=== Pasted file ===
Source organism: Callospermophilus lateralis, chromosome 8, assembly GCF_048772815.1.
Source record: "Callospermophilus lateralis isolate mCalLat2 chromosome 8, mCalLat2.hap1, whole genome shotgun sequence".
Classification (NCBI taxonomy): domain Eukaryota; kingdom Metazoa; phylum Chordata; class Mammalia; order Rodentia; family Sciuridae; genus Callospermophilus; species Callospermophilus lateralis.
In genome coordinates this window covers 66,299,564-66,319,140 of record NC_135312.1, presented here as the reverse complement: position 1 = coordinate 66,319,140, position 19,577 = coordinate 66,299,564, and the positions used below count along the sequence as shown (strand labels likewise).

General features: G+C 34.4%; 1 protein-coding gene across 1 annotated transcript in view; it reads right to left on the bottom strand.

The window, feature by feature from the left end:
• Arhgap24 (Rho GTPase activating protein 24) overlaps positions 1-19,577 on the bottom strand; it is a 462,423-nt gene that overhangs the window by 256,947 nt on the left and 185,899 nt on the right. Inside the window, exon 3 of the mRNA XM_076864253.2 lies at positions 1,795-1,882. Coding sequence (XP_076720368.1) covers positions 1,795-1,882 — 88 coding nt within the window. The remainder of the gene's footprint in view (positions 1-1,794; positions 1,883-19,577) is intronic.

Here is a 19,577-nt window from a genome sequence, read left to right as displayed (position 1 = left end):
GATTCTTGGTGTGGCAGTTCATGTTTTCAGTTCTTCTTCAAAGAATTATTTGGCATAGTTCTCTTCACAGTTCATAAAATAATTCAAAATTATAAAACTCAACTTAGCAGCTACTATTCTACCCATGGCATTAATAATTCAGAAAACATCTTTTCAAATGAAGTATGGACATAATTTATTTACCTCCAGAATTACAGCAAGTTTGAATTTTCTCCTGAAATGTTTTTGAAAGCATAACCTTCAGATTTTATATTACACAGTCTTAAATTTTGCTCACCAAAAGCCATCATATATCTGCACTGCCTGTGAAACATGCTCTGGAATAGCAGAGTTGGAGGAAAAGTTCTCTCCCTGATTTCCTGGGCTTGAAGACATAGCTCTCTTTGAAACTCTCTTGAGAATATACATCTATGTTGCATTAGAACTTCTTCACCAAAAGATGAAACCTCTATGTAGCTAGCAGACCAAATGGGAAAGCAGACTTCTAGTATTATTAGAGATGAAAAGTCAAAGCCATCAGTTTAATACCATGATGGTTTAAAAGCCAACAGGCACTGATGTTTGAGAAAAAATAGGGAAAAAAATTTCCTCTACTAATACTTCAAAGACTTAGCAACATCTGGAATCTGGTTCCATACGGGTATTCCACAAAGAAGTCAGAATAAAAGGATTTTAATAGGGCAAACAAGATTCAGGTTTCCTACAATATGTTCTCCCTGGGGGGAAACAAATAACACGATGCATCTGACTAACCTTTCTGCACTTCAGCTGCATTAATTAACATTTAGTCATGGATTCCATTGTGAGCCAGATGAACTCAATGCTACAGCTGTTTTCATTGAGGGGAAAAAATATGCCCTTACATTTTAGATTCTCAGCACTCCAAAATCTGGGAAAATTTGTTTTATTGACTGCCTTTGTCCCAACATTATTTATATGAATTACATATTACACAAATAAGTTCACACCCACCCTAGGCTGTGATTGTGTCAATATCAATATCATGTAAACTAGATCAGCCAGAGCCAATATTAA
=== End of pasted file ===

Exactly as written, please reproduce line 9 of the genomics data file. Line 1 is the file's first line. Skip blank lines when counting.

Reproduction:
GATTCTTGGTGTGGCAGTTCATGTTTTCAGTTCTTCTTCAAAGAATTATTTGGCATAGTTCTCTTCACAGTTCATAAAATAATTCAAAATTATAAAACTCAACTTAGCAGCTACTATTCTACCCATGGCATTAATAATTCAGAAAACATCTTTTCAAATGAAGTATGGACATAATTTATTTACCTCCAGAATTACAGCAAGTTTGAATTTTCTCCTGAAATGTTTTTGAAAGCATAACCTTCAGATTTTATATTACACAGTCTTAAATTTTGCTCACCAAAAGCCATCATATATCTGCACTGCCTGTGAAACATGCTCTGGAATAGCAGAGTTGGAGGAAAAGTTCTCTCCCTGATTTCCTGGGCTTGAAGACATAGCTCTCTTTGAAACTCTCTTGAGAATATACATCTATGTTGCATTAGAACTTCTTCACCAAAAGATGAAACCTCTATGTAGCTAGCAGACCAAATGGGAAAGCAGACTTCTAGTATTATTAGAGATGAAAAGTCAAAGCCATCAGTTTAATACCATGATGGTTTAAAAGCCAACAGGCACTGATGTTTGAGAAAAAATAGGGAAAAAAATTTCCTCTACTAATACTTCAAAGACTTAGCAACATCTGGAATCTGGTTCCATACGGGTATTCCACAAAGAAGTCAGAATAAAAGGATTTTAATAGGGCAAACAAGATTCAGGTTTCCTACAATATGTTCTCCCTGGGGGGAAACAAATAACACGATGCATCTGACTAACCTTTCTGCACTTCAGCTGCATTAATTAACATTTAGTCATGGATTCCATTGTGAGCCAGATGAACTCAATGCTACAGCTGTTTTCATTGAGGGGAAAAAATATGCCCTTACATTTTAGATTCTCAGCACTCCAAAATCTGGGAAAATTTGTTTTATTGACTGCCTTTGTCCCAACATTATTTATATGAATTACATATTACACAAATAAGTTCACACCCACCCTAGGCTGTGATTGTGTCAATATCAATATCATGTAAACTAGATCAGCCAGAGCCAATATTAA